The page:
But this situation wasn’t over as Caprice Coleman entered the ring to take off his jacket for an apparent fight. Shane Taylor suddenly came to the ring in an effort to protect Rush … or so we thought as Taylor grabbed Lio by the throat to sit-out choke bomb him to showcase his allegiance to The Rebellion.
Jay Briscoe vs. Jay White
Shockingly, no Code of Honor from Briscoe – so White decided to dropkick him on the chest. White was on fire, utilizing a suplex to put Briscoe on the floor before driving on top of him. Using a running European uppercut while whipping the former World champ against the barricades proved very effective on the floor. But in the ring it was a different story as Briscoe unleashed a hurricarana-big boot combo that put White at ringside. Before White could move, Briscoe unleashed a tope of his own that gave him the advantage heading into the commercial break.
Briscoe was still in control when the show returned, leveling White over an over again as the fans split their support in favor of both men. White tried to fight his way off the mat, but Briscoe’s brawling abilities proved to be a lot more capable than what White could initially handle. Big Saito suplex from Briscoe saw him getting angry with the referee for not counting fast enough. When Briscoe ordered White to get up and fight him, his opposition responded with knife-edge chops. The former champ took all White had to offer and dropped him courtesy of the head-butt and a subsequent DDT before the final commercial break.
Dey was a clubberin’ when the show returned, trading forearm strikes before White came off the ropes with a forearm smash. It was a European uppercut showcase from White to set up that missile dropkick-uranage combo. When Briscoe kicked out, White converted the failed pin attempt into a crossface that was turned into a Rings of Saturn when Briscoe tried to make it to the ropes with his hands. Briscoe’s boots were the only things that helped him break the submission, but White was still all over him. Stuck against the ropes, Briscoe had to rally to his feet and big boot his way from a very prone position. The Yelping Neck Breaker was meant to put White in position for that Jay Driller, but it was Briscoe feeling the pain as White drove him into the mat with a flatliner before executing a suplex that sent Briscoe into the turnbuckles. White went to the top when Briscoe got to his feet and tripped him. Shoving the crotched White from his perch, Briscoe sent his opposition careening to the floor, through the timekeeper’s table!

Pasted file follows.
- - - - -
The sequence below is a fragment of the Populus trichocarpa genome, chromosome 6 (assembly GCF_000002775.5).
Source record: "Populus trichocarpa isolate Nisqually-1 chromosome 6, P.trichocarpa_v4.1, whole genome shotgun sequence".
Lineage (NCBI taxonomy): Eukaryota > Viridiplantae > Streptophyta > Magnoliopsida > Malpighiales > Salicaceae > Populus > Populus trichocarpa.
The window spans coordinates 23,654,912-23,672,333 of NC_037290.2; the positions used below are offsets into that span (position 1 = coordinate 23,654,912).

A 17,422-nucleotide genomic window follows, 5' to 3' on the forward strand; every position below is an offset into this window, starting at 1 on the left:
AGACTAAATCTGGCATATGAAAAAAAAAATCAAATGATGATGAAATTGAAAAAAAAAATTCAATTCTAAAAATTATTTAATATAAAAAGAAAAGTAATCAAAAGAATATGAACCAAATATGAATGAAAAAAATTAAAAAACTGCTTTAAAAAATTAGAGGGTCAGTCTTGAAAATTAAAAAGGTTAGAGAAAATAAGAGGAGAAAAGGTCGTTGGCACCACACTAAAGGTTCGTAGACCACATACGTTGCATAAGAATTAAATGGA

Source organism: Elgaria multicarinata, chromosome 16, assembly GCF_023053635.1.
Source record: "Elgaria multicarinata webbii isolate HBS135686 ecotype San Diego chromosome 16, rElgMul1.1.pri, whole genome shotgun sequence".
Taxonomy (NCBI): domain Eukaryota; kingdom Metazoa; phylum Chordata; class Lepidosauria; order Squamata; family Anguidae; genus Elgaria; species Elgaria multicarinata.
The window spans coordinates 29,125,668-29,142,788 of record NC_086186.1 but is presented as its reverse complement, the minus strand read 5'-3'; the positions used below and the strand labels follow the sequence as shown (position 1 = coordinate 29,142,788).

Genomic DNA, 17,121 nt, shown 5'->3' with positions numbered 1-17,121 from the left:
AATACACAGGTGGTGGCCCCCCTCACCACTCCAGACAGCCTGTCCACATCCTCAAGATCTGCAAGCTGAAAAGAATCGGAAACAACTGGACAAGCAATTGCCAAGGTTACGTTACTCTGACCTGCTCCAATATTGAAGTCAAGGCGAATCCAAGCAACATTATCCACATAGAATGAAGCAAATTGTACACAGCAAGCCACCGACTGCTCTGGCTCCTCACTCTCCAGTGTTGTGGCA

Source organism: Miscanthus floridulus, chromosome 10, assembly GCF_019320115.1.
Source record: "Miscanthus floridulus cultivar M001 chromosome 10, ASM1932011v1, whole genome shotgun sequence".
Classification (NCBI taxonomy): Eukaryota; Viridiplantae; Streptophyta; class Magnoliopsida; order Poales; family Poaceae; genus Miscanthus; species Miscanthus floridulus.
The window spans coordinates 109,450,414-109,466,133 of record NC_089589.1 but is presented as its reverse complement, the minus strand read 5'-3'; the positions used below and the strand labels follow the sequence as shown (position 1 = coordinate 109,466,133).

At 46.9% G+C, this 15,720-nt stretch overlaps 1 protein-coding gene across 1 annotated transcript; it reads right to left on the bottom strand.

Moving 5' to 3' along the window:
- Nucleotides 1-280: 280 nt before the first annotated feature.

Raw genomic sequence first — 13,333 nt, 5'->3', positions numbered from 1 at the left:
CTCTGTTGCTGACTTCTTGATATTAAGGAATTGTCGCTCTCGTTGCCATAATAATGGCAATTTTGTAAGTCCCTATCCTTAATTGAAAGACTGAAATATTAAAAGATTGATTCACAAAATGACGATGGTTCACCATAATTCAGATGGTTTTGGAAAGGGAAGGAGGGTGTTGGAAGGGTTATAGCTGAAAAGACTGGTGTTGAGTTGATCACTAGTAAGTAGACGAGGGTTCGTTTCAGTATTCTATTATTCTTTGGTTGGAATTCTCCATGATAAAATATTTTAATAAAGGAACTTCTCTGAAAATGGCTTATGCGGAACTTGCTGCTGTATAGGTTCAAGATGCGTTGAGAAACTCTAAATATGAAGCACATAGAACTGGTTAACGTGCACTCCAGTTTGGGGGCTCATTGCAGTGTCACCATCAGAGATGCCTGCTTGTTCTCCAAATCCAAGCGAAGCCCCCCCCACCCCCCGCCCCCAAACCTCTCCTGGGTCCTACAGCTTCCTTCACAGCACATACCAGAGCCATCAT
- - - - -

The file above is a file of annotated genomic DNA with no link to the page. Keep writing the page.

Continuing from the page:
After several moments, Briscoe followed to push White back in for the Jay Driller. Somehow, White stopped the maneuver to drop Briscoe on his head. Like White, Briscoe rallied to his feet and unleashed the big boot-DVD combo that gave Briscoe a one count! The fans were becoming more pro-White as he got up firing off forearms. Responding to an insulting loogie of spit by slapping the taste out of Briscoe’s mouth, White came off the ropes with the follow up when he ran into that discus elbow. Staggered was White as he was easy prey to the knockout lariat that gave Briscoe not only the pin, but also ended White’s undefeated ROH streak.
Overall: Similar to last week’s episode, the final episode of ROH’s Pittsburgh taping felt like a stand-alone sequence of events not connected to the most recent pay-per-view (more than likely that timeline restarting next week with the Vegas TV taping). Thankfully the episode itself was strong enough to make one forget that we still haven’t seen the fallout for the “15th Anniversary”, mostly thanks to the excellent main event. It’s really interesting that White’s undefeated streak came to an end here against a guy who didn’t need to beat him, but the loss doesn’t necessarily hurt White overall. Very few wrestlers have beaten Jay Briscoe over the last four years, and White took him to the limit – which is something Briscoe has been stating for the past two weeks wouldn’t happen. ROH could have an interesting story/rivalry between these two if they want where Briscoe has White’s number until the day Jay White finally beats him. This episode essentially used the same format style from last week right down to the number of matches, yet none of the bouts felt underwhelming. We witnessed the best 2017 TPT match thus far happened in this episode with both men looking better than almost anyone who has wrestled in the Tournament thus far, a highly entertaining opener both thanks to the action & the characters involved, and a great showing between Kenny King and Lio Rush that left me wanting to see a rematch. While it’s an episode mostly disassociated with the major stories left untold on ROH TV at this point, it’s still a highly enjoyable show that’s worth your time.